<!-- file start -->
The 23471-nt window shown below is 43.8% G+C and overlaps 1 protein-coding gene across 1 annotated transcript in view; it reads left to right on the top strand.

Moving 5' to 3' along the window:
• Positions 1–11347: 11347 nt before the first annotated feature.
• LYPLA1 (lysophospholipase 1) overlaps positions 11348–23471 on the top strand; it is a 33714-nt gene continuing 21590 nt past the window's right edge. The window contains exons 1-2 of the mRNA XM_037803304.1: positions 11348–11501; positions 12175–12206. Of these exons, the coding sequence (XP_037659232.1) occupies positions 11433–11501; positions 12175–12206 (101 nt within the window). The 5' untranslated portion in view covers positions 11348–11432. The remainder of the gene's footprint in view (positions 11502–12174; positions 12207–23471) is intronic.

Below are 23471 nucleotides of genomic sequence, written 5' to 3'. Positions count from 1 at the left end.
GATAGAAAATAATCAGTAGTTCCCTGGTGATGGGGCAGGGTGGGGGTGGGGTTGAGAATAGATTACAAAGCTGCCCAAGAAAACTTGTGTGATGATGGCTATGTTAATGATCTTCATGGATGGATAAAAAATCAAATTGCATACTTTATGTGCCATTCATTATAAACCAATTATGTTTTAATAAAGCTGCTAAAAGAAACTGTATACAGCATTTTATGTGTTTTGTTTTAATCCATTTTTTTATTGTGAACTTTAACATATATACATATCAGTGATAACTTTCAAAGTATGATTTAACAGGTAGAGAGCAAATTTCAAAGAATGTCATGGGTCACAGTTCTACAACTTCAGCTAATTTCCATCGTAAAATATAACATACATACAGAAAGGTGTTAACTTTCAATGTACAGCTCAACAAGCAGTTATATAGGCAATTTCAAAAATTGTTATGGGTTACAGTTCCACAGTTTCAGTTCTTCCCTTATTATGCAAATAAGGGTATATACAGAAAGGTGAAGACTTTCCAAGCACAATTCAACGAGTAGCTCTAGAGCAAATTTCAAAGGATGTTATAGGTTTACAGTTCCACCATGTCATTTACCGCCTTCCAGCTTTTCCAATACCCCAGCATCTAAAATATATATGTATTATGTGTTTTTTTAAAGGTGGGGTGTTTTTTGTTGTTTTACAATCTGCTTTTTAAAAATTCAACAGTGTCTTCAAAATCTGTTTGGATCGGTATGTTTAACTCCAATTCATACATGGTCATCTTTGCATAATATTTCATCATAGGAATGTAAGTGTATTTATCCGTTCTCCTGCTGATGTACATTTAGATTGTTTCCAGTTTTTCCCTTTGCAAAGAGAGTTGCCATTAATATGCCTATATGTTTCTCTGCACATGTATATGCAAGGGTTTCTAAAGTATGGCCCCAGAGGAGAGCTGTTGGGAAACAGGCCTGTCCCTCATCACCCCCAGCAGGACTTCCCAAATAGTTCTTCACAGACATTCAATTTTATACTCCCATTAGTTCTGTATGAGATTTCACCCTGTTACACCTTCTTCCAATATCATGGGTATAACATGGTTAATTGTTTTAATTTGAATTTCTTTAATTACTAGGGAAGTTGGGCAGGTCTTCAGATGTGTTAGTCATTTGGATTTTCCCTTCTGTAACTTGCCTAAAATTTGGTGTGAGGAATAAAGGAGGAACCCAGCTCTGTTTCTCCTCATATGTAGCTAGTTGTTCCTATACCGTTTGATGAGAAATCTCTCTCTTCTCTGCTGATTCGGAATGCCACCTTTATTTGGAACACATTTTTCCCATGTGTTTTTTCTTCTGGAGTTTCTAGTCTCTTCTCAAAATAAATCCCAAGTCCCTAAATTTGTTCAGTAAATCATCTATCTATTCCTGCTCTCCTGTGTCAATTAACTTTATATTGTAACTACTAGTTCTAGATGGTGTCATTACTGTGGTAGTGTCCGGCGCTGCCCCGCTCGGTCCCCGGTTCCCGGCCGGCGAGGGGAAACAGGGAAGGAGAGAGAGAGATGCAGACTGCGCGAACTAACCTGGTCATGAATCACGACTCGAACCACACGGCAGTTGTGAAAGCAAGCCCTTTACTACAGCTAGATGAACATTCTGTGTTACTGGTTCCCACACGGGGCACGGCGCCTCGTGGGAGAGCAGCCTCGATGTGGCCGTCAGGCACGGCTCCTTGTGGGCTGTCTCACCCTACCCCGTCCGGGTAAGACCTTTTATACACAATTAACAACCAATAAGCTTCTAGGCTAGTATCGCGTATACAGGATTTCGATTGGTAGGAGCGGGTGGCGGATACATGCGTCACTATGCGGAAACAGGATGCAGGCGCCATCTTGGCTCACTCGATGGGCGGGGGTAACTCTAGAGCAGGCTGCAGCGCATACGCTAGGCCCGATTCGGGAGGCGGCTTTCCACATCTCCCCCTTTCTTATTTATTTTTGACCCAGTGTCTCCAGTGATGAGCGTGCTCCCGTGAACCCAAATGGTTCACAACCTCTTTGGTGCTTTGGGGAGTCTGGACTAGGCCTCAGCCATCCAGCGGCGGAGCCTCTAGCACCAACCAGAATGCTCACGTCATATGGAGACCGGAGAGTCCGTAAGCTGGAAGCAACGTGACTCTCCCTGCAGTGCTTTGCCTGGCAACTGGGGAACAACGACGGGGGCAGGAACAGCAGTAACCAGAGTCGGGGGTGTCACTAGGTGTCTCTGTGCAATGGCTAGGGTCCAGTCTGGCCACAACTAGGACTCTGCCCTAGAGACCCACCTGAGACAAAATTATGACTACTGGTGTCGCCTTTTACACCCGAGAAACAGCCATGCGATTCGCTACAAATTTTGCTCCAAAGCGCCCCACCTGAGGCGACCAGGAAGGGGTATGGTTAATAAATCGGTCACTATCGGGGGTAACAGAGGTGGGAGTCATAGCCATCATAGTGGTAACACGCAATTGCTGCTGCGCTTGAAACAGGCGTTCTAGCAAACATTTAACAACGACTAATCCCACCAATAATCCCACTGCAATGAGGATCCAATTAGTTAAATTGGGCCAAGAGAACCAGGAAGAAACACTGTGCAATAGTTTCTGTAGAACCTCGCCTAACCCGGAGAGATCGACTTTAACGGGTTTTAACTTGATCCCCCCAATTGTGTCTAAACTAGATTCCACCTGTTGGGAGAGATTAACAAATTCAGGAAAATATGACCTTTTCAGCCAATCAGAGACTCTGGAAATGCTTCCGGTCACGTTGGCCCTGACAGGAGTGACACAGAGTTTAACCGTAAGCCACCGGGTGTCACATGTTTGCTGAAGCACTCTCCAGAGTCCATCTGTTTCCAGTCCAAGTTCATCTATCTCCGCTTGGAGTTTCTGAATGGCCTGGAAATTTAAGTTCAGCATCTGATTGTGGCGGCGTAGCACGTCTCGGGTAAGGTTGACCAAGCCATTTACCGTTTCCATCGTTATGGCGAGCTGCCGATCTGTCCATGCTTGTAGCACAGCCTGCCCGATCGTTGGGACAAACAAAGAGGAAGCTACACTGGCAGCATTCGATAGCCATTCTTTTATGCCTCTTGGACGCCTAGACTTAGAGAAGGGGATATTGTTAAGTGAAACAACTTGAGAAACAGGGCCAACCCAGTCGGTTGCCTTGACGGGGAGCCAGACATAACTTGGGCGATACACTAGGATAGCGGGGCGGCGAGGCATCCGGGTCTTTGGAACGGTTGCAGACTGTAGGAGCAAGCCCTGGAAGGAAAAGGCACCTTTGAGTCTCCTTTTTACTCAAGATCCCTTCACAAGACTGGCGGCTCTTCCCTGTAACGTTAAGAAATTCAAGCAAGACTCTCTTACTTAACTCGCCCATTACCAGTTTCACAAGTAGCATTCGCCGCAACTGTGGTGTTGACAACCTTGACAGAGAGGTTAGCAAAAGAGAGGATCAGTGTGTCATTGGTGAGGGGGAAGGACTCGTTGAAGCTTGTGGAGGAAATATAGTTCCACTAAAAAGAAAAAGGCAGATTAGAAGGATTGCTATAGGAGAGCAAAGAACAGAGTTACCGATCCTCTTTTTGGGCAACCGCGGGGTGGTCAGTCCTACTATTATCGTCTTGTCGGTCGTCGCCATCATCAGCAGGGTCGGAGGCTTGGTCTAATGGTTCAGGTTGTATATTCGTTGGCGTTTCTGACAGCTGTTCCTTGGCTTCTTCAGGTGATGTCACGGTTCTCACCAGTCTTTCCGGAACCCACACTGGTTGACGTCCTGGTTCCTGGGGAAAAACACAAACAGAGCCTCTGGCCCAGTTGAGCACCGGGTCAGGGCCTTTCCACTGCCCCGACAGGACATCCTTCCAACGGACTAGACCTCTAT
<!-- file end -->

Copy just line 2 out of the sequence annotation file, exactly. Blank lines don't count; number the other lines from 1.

Moving 5' to 3' along the window: